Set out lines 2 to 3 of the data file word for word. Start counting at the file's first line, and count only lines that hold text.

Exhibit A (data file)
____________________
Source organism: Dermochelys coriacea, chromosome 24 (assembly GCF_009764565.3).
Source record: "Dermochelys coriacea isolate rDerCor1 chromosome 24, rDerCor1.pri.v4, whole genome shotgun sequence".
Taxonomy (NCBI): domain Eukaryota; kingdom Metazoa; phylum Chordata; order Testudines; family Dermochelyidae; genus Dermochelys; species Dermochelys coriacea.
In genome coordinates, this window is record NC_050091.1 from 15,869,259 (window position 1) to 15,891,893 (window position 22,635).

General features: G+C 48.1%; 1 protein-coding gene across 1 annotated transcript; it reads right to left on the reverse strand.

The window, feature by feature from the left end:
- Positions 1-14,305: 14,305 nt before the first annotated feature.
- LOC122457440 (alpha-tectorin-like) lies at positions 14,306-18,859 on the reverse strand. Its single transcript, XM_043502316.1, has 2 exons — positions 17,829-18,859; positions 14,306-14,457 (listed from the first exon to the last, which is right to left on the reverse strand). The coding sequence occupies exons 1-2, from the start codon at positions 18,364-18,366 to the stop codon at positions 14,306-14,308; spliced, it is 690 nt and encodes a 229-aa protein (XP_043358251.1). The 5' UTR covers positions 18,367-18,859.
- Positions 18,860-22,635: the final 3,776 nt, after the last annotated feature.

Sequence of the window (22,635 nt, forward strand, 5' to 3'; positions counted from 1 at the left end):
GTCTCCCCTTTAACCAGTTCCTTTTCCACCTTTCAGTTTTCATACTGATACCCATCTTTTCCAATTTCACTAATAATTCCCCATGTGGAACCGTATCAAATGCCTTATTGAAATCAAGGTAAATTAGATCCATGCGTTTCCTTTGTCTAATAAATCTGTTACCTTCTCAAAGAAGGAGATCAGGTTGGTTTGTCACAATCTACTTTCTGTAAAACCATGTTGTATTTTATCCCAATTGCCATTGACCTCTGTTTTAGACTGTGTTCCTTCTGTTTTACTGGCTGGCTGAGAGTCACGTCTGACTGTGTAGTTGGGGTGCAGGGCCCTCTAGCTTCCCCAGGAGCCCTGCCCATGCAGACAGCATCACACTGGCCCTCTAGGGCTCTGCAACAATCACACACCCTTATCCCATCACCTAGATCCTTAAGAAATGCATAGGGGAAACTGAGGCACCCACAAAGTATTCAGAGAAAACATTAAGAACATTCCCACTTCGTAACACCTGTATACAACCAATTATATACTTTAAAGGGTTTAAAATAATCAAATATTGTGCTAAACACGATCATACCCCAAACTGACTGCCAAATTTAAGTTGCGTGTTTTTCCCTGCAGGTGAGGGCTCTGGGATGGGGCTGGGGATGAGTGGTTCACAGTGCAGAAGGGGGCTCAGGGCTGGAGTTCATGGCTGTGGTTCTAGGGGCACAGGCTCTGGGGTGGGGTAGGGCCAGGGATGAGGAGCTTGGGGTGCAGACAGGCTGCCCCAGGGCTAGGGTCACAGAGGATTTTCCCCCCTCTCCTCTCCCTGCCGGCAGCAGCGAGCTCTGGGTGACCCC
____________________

Source record: "Dermochelys coriacea isolate rDerCor1 chromosome 24, rDerCor1.pri.v4, whole genome shotgun sequence".
Taxonomy (NCBI): domain Eukaryota; kingdom Metazoa; phylum Chordata; order Testudines; family Dermochelyidae; genus Dermochelys; species Dermochelys coriacea.